The requirement for the Future Aircraft Carrier (CVF) was endorsed in the Strategic Defence Review (SDR). The need for rapidly deployable forces with the reach and self-sufficiency to act independently of host-nation support confirmed the requirement for aircraft carriers, but SDR also concluded that the ability to deploy offensive air- power would be central to future force projection operations, with carriers operating the largest possible range of aircraft in the widest possible range of roles.
The current Invincible Class of carriers were designed for Cold War anti-submarine warfare operations. With helicopters and a limited air-defence capability provided by a relatively small number of embarked Sea Harriers, it was judged that this capability would no longer meet future UK requirements. It was therefore decided to replace the Invincible Class with two larger and more capable aircraft carriers able to operate up to 50 aircraft, both fixed-wing and helicopters.
It is planned that CVF's offensive air-power will be provided primarily by the Future Carrier Borne Aircraft (FCBA). The carrier air group will also operate the Future Organic Airborne Early Warning (FOAEW) system together with helicopters from all three Services in a variety of roles.
The October 2010 Strategic Defense Review stated that "We will need to operate only one aircraft carrier. We cannot now foresee circumstances in which the UK would require the scale of strike capability previously planned. We are unlikely to face adversaries in large-scale air combat. We are far more likely to engage in precision operations, which may need to overcome sophisticated air defence capabilities. The single carrier will therefore routinely have 12 fast jets embarked for operations while retaining the capacity to deploy up to the 36 previously planned, providing combat and intelligence capability much greater than the existing Harriers. It will be able to carry a wide range of helicopters, including up to 12 Chinook or Merlin transports and eight Apache attack helicopters. The precise mix of aircraft will depend on the mission, allowing the carrier to support a broad range of operations including landing a Royal Marines Commando Group, or a Special Forces Squadron conducting a counterterrorism strike, assisting with humanitarian crises or the evacuation of UK nationals."
On 07 July 2011 a the press briefing from the Prime Minister’s spokesperson "Asked if the Prime Minister had any regrets about scrapping aircraft carriers, the PMS said that the Government thought it had made the right decision. The PMS added that we had inherited a plan to build two aircraft carriers which were not even inter-operable with our closest allies, the US and France, and with contractual obligations which meant that it was almost as expensive to cancel them as it was to build them. What we had been doing was tying to sort out that mess."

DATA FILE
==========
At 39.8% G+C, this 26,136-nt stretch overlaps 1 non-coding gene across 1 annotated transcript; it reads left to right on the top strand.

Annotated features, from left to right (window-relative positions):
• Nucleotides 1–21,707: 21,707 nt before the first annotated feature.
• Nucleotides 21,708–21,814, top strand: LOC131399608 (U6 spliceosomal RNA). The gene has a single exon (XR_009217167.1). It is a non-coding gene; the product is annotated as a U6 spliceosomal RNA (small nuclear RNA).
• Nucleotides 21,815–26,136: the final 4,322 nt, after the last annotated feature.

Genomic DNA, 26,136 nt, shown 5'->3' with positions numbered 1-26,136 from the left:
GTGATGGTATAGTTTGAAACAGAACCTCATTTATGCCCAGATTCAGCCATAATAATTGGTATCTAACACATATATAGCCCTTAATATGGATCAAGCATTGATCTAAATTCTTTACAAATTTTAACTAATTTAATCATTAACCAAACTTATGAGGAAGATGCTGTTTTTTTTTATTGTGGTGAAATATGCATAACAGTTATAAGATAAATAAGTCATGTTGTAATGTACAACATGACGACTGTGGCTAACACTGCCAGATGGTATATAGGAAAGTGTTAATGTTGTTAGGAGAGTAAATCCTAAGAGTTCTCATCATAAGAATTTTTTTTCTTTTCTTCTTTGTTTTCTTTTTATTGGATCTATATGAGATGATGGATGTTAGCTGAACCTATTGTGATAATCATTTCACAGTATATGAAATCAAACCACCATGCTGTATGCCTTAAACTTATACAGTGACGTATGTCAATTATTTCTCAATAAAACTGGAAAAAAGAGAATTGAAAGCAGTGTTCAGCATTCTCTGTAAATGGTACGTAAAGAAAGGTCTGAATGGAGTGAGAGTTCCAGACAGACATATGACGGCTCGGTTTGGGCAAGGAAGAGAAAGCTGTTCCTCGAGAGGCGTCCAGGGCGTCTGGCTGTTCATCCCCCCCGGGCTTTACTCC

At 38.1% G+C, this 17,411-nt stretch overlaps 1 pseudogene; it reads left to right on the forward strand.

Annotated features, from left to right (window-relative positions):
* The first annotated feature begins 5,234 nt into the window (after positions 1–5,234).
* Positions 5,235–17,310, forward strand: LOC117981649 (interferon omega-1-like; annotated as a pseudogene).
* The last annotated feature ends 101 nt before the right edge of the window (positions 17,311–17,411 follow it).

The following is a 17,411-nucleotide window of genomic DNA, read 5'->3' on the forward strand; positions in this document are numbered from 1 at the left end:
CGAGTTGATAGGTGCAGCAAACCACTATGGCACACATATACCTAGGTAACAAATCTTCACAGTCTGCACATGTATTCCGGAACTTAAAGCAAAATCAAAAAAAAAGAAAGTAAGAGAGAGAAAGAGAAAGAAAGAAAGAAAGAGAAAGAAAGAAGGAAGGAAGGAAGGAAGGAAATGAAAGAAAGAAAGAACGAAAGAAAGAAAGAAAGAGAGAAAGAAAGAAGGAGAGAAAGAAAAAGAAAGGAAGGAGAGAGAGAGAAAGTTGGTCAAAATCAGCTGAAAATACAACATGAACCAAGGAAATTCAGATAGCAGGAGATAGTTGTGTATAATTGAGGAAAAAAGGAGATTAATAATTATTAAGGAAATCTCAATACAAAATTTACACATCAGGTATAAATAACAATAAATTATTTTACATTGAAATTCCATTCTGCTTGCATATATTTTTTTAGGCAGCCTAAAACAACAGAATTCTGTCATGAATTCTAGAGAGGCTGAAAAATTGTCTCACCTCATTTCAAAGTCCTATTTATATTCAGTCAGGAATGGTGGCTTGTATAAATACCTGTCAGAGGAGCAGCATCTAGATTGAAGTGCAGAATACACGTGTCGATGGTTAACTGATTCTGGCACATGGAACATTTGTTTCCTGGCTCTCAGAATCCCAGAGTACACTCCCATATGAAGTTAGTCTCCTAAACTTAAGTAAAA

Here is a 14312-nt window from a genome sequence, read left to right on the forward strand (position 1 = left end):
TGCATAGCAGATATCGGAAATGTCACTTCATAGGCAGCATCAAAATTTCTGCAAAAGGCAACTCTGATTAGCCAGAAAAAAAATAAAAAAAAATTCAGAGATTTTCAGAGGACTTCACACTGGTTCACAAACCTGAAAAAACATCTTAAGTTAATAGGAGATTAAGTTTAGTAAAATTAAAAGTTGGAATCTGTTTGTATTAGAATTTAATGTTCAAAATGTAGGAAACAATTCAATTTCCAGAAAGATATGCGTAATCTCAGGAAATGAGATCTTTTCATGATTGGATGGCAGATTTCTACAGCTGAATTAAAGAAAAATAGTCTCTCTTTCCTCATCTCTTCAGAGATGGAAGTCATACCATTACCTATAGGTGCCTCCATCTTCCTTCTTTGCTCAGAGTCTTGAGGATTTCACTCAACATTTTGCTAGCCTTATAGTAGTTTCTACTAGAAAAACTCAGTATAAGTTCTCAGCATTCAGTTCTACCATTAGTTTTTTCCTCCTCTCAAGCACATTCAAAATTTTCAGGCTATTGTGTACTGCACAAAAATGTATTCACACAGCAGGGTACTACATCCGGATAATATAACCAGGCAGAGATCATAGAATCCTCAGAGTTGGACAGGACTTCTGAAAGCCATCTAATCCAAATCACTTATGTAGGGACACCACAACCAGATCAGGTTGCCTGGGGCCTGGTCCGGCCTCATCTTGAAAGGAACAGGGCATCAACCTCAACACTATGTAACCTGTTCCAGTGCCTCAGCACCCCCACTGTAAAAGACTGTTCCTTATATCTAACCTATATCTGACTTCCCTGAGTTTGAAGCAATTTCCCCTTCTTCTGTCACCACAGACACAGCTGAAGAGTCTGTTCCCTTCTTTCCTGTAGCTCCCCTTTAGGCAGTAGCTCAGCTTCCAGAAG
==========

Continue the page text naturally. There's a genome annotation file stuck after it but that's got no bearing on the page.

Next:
The 2010 Strategic Defence & Security Review confirmed the requirement for a Carrier Strike capability as part of MOD’s Future Force 2020. In order to deliver overall savings to Defence, it concluded that the Carrier Strike component would be based around the Carrier Variant of the Joint Strike Fighter which would fly from an operational Queen Elizabeth Class carrier converted to a Carrier Variant configuration (fitted with catapults and arrestor gear). The Strategic Defence & Security Review confirmed that both carriers should be built, with one to be operational and the second kept in extended readiness or sold. The future of the non-converted carrier is likely to be a matter for the Strategic Defence & Security Review 2015.
As of 2012 it appeared that HMS Queen Elizabeth would be completed in a STOVL configuration by 2016, to conduct trials, and exercises with allied Harriers and F-35B’s. HMS Prince of Wales will then be delivered in 2019 in a cat and trap configuration, entering operational in 2020 the F-35C. Plans were that HMS Queen Elizabeth would go into reserve, and could later be refitted and converted to the CTOL configuration in the 2022 time frame, allowing the Royal Navy to guarantee a British strike carrier [without cooperation with France] 100% rather than 60% of the time.
In May 2012, the Secretary of State announced the Department's decision to cancel Conversion, and to revert to the pre Strategic Defence and Security Review position of operating the Queen Elizabeth Class as a Short Take-Off and Vertical Landing platform. The decision to revert will result in a write off of costs accrued up to 10 May 2012. As of the end of April 2012, up to £44m had been committed and the Department will be liable for associated rundown costs.